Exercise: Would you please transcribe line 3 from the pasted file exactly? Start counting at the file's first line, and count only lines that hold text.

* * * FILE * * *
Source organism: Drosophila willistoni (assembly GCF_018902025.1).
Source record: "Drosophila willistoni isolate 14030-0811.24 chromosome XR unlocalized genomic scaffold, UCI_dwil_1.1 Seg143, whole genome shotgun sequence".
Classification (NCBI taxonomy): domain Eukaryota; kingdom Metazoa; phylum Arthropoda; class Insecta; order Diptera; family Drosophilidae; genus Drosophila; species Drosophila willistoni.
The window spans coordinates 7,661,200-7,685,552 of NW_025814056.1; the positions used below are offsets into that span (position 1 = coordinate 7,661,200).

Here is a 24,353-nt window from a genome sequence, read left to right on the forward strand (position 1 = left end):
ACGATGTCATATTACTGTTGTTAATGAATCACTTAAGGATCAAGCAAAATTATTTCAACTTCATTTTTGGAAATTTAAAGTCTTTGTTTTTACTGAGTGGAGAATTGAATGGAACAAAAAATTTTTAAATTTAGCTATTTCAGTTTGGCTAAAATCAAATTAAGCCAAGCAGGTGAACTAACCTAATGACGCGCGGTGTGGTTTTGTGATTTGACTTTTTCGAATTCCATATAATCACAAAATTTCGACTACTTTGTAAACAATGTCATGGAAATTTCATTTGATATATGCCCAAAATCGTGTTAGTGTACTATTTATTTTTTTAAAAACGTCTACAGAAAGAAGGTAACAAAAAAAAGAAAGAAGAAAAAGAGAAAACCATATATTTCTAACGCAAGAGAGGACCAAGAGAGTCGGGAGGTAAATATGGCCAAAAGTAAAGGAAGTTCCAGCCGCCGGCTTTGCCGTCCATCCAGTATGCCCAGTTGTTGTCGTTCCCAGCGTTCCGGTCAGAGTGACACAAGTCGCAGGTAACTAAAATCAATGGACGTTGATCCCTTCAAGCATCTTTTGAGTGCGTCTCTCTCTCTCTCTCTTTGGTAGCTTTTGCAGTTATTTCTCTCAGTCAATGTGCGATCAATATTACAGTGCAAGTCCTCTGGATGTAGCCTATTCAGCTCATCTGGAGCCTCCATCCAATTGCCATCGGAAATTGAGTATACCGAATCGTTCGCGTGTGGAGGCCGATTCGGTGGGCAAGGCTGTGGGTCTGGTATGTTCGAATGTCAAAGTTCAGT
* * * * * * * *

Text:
Classification (NCBI taxonomy): domain Eukaryota; kingdom Metazoa; phylum Arthropoda; class Insecta; order Diptera; family Drosophilidae; genus Drosophila; species Drosophila willistoni.